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Attention Deficit and Hyperactive Disorder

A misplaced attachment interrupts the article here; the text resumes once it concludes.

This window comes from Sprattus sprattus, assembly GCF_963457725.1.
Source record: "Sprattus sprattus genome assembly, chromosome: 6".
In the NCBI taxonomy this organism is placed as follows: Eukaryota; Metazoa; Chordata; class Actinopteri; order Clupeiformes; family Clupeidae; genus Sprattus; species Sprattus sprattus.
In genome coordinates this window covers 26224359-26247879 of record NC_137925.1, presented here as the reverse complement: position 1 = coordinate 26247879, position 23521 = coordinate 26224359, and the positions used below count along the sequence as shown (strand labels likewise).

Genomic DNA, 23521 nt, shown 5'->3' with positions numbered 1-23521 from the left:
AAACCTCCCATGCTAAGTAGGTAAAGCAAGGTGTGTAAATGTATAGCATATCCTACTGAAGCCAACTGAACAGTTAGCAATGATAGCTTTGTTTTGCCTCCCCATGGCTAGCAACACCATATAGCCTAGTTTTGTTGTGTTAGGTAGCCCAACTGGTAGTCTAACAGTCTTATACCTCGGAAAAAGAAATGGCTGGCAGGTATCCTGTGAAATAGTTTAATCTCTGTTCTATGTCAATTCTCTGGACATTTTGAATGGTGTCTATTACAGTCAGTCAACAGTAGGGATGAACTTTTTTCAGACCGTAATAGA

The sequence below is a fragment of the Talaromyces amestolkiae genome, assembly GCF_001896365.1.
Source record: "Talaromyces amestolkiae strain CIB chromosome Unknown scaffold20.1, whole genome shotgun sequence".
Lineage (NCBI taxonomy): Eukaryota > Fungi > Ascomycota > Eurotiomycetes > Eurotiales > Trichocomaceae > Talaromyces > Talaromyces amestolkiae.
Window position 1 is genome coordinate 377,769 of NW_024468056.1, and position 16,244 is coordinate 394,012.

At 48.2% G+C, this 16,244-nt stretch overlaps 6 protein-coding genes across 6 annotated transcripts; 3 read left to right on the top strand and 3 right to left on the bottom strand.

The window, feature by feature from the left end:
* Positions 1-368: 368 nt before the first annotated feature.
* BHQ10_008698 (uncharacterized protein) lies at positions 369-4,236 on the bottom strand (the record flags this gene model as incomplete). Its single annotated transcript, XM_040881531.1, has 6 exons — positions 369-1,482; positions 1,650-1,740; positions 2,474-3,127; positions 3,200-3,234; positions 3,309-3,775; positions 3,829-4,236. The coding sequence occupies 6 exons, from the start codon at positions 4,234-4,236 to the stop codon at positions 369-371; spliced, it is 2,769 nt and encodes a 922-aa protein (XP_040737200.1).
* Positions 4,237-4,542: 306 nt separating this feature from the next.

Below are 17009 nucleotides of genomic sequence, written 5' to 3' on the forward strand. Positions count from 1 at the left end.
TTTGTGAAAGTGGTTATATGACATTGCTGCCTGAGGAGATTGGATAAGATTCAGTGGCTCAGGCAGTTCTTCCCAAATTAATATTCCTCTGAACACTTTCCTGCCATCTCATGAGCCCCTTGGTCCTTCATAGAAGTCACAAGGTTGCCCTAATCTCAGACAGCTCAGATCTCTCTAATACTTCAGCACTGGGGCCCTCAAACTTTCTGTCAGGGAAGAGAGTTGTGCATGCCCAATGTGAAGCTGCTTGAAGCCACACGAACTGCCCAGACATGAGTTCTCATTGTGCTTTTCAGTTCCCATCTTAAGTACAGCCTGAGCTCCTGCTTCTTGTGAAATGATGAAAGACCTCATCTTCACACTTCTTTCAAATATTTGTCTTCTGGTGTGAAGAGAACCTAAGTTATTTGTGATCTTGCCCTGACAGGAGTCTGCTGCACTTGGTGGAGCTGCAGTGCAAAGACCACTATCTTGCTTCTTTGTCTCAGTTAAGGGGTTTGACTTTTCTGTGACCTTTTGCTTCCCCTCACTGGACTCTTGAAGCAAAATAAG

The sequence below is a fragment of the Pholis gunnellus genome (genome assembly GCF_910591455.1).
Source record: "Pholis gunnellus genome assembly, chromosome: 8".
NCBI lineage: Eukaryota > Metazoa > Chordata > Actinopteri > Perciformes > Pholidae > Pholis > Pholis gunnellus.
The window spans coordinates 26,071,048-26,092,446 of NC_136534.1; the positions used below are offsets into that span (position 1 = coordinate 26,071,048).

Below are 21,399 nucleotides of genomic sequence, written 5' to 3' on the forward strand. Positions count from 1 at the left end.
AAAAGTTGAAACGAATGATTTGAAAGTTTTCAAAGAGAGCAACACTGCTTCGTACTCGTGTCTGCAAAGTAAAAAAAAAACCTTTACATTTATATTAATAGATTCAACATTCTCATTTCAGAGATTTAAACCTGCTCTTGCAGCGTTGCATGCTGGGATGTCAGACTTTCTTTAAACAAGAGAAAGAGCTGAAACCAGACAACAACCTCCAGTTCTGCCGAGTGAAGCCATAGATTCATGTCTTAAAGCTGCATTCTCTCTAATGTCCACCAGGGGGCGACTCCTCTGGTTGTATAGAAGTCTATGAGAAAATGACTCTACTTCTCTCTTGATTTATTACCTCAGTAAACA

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Symptoms include difficulty staying focused and paying attention, difficulty controlling behavior, and hyperactivity (over-activity) (par. 1). Doctors Phillips and Mersch identifies it as a chronic biobehavioral disorder that initially manifests in childhood and is characterized by hyperactivity, impulsivity, and/or inattention (Phillips and Mersch, 2011, p. 1). Types There were specifically three types of the disorder, to wit: (1) the inattentive type. (2) the hyperactive impulsive type. and (3) a combination of the inattentive and hyperactive impulsive types (Kids Health, 2011). As the terms suggests, the inattentive type exhibits the following signs and symptoms: unable to pay attention or focus on details, manifests apparent listening dilemmas, easily distracted, forgetful, avoids mental tasks. The hyperactive impulsive type, on the other hand, manifests symptoms of being on the go at all times. excessive talking, climbing or running. difficulty waiting, remaining seated, and playing quietly. tendencies to interrupt. and fidgeting, among others. The third type, the combination of the two, exhibits a combination of the signs and symptoms above mentioned. Causes There are diverse theories that try to explain the root cause of the disorder. According to NIMH (2010), the actual cause could not be determined, but genetics could play a significant role in its manifestations. Other factors that could be attributed to preponderance to the disorder are environmental factors, injuries in the brain, and nutrition or some food elements in the diet, among others. A research conducted by Shaw et al. (2007) revealed that children with ADHD who carry a particular version of a certain gene have thinner brain tissue in the areas of the brain associated with attention. This NIMH research showed that the difference was not permanent, however, and as children with this gene grew up, the brain developed to a normal level of thickness. Their ADHD symptoms also improved (Shaw et al., 2007, cited by NIMH: Causes, 2010, par. 3). In terms of environmental factors, studies have proven that parents who have been drinking alcohol and smoking have direct links to having children with ADHD (Linnet et al., 2003. Mick et al., 2002). Further, children at preschool levels found to have presumably been exposed to lead of high levels (through paint or plumbing fixtures) exhibited symptoms of the disorder (Braun et al., 2006). In terms of food additives, the research conducted by McCann (2007) aimed to establish a direct link between food with preservatives or artificial colors. Future researches are still required to validate this contention. Statistics The Centers of Disease Control and Prevention (CDC) reported the following relevant statistics on children with ADHD: ? Approximately 9.5% or 5.4 million children 4-17 years of age have ever been diagnosed with ADHD, as of 2007. ? The percentage of children with a parent-reported ADHD diagnosis increased by 22% between 2003 and 2007. Boys (13.2%) were more likely than girls (5.6%) to have ever been diagnosed with ADHD. (CDC, n.d., 1). The information that boys were more likely to be afflicted with the disorder than girls have been supported in other studies such as the Phillips and Mersch (2011) who indicated ADHD occurs two to four times more commonly in boys than girls (male to female ratio 4:1 for the predominantly hyperactive type vs. 2:1 for the predomi